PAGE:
Philadelphia Flyers' Wives Gear up for 26th Annual Fundraising Carnival on March 3rd
The Abramson Cancer Center of the University of Pennsylvania
Last Modified: February 28, 2002
The Philadelphia Flyers organization is no stranger to the emotional and psychological impact of cancer. More than 25 years ago, player Barry Ashbee was diagnosed with leukemia and forced to retire. He died in 1977. Just this past year, the wife of Bill Barber, Flyers head coach, lost her battle with lung cancer. Three years ago, long time announcer Gene Hart, who earned the nickname "voice of the Flyers," died from complications after treatment for a tumor. In 2000, Gene's daughter Lauren, who sings the National Anthem before games, was diagnosed with non-Hodgkin's lymphoma. Former Flyers coach Roger Neilson was diagnosed with multiple myeloma and underwent a bone marrow transplant in 2000. Neilson's sister died from the disease in 1997.
The 2002 Flyers' Wives Fight for Lives Carnival will be held Sunday, March 3rd, at the First Union Center in Philadelphia. Since this tradition began on February 1, 1977, the carnival has raised $14 million for Delaware Valley charities, with a significant amount funding cancer research. In 2001, over $1.26 million dollars were raised, with the largest portion funding cancer research. This funding supports pioneering work on the treatment of leukemia and other forms of cancer. In November 2001, the Flyers' Wives organization funded an art gallery at the Children's Hospital of Philadelphia. Over one hundred other charities in the area have received significant funding from the organization.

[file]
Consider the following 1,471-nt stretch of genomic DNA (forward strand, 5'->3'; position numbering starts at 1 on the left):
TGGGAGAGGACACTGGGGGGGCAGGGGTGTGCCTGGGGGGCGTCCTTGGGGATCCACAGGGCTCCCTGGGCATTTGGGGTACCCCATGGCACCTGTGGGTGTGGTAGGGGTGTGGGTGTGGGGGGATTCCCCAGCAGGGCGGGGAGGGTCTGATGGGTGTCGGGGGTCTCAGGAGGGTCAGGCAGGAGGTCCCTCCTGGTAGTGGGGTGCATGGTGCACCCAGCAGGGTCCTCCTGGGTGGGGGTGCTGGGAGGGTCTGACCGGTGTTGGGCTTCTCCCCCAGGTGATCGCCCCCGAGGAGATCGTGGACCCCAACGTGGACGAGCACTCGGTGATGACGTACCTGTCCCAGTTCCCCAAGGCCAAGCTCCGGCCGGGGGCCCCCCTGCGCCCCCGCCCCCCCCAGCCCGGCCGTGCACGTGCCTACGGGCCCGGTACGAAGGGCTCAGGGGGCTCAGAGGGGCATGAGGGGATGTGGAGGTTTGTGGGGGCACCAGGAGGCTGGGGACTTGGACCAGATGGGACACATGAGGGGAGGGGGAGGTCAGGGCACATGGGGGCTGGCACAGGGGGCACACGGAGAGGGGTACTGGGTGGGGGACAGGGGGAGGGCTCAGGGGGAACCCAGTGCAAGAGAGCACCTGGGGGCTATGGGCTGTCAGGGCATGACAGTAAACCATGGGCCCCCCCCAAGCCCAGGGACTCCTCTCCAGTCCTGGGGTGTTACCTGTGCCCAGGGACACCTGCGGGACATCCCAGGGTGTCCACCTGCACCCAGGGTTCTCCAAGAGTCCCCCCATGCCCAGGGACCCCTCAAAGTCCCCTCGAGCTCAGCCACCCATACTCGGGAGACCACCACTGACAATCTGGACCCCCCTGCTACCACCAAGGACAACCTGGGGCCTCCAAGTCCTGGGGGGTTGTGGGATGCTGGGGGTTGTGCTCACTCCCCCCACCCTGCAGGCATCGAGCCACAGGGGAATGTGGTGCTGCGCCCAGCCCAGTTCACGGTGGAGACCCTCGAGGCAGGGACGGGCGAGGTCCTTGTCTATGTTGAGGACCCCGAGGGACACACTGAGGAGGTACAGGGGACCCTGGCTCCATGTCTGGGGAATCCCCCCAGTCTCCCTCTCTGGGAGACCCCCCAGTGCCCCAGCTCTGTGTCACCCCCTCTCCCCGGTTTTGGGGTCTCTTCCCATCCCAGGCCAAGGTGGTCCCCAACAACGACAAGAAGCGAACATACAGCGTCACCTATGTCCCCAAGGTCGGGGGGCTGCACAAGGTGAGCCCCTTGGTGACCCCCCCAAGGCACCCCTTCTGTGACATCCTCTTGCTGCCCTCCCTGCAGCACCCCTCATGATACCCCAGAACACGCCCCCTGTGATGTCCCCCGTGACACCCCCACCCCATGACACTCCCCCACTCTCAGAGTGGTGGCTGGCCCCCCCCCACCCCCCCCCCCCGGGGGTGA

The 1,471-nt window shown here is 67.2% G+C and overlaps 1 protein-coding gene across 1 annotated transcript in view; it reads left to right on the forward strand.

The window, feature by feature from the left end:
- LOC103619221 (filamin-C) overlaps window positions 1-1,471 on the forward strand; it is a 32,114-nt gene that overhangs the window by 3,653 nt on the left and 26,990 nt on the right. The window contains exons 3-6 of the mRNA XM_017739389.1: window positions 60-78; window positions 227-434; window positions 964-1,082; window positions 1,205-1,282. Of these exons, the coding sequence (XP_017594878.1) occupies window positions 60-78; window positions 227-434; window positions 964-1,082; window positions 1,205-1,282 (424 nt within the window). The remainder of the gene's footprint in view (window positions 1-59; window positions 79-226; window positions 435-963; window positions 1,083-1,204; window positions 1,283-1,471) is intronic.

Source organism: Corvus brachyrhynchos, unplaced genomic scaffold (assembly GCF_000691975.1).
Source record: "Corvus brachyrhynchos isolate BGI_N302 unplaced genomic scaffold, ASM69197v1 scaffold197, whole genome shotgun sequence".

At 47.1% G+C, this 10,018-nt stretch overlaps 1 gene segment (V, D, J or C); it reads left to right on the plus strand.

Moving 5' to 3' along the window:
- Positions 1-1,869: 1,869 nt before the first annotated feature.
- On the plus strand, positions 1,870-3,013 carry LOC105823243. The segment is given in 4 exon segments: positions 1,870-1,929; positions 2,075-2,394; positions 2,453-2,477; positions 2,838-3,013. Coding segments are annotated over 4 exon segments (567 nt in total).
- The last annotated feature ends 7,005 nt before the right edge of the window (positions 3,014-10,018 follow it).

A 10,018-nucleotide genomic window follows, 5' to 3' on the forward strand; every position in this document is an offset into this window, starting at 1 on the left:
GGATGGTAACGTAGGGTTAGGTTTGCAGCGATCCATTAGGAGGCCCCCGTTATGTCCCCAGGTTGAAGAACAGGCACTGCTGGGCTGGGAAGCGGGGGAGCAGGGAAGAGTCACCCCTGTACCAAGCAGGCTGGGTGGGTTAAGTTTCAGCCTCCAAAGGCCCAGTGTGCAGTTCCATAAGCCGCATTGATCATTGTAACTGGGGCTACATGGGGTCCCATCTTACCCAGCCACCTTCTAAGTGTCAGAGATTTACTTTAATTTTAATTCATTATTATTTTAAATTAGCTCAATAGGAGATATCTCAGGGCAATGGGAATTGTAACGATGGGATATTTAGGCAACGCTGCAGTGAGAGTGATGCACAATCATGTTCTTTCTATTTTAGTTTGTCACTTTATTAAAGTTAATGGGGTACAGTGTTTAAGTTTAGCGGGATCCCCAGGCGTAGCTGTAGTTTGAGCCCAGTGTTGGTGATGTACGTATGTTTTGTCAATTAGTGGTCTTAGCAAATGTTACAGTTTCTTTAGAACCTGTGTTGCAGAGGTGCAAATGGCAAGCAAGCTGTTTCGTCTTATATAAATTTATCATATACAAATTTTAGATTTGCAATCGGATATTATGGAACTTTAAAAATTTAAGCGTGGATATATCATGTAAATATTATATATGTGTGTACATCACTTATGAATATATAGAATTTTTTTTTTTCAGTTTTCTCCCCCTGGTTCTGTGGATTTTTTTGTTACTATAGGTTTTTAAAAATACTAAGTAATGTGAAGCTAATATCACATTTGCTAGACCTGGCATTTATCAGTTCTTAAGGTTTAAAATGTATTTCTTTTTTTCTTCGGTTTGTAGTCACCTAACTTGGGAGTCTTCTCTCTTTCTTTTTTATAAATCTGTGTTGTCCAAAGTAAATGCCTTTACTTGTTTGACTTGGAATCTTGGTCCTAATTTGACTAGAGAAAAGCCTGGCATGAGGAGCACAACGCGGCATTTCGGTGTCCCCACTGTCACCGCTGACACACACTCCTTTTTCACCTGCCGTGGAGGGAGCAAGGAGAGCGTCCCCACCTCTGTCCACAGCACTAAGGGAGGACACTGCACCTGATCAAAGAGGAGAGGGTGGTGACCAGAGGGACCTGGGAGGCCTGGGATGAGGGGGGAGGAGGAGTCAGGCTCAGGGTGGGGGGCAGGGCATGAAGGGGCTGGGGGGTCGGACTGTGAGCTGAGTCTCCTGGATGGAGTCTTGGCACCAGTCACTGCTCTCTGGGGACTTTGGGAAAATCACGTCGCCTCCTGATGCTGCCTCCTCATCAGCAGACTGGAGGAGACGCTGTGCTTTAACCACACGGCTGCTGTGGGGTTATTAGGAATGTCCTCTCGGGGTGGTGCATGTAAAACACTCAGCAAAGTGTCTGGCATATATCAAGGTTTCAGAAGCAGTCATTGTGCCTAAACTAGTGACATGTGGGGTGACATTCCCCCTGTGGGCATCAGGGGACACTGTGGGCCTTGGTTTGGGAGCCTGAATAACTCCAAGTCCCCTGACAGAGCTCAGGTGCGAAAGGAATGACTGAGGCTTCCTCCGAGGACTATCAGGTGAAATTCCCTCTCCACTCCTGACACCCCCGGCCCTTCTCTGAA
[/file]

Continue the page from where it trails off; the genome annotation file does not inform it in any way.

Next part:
The Flyers' and Philadelphia Phantoms' players, management, staff, alumni, and their families participate in this event annually. It features family-oriented activities as well as auctions of autographed jerseys and equipment, raffles for a Mercedes-Benz and a Harley Davidson motorcycle, and the chance to be photographed with a flyers team member. For fans in the Philadelphia area, the carnival is broadcast on UPN 57 from 4 to 6 PM, and rebroadcast on Comcast SportsNet from 8 to 10 PM. Donations can be made from 4 to 10 PM on March 3rd by calling 1-866-619-9777, or anytime by calling 215-389-9426. General admission tickets are still available, $15 for Adults and $10 for Children ages 2-12. Time of general admission is 3-6 p.m. Call 215.389-9426 to purchase tickets. Tickets will also be available on a limited basis at the door on Sunday, March 3, 2002.